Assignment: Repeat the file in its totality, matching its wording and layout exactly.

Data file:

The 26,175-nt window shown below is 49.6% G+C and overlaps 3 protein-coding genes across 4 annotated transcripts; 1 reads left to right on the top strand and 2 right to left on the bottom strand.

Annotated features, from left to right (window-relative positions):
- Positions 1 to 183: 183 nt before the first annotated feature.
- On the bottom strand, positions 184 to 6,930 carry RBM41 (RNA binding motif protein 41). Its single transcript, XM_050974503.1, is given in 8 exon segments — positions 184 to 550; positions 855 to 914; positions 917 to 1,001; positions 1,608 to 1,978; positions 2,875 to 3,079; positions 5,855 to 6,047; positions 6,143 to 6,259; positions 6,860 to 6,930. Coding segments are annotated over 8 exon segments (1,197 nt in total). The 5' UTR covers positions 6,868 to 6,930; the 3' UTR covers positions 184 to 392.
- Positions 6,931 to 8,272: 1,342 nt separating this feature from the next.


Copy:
The 26,175-nt window shown below is 49.6% G+C and overlaps 3 protein-coding genes across 4 annotated transcripts; 1 reads left to right on the top strand and 2 right to left on the bottom strand.

Annotated features, from left to right (window-relative positions):
- Positions 1 to 183: 183 nt before the first annotated feature.
- On the bottom strand, positions 184 to 6,930 carry RBM41 (RNA binding motif protein 41). Its single transcript, XM_050974503.1, is given in 8 exon segments — positions 184 to 550; positions 855 to 914; positions 917 to 1,001; positions 1,608 to 1,978; positions 2,875 to 3,079; positions 5,855 to 6,047; positions 6,143 to 6,259; positions 6,860 to 6,930. Coding segments are annotated over 8 exon segments (1,197 nt in total). The 5' UTR covers positions 6,868 to 6,930; the 3' UTR covers positions 184 to 392.
- Positions 6,931 to 8,272: 1,342 nt separating this feature from the next.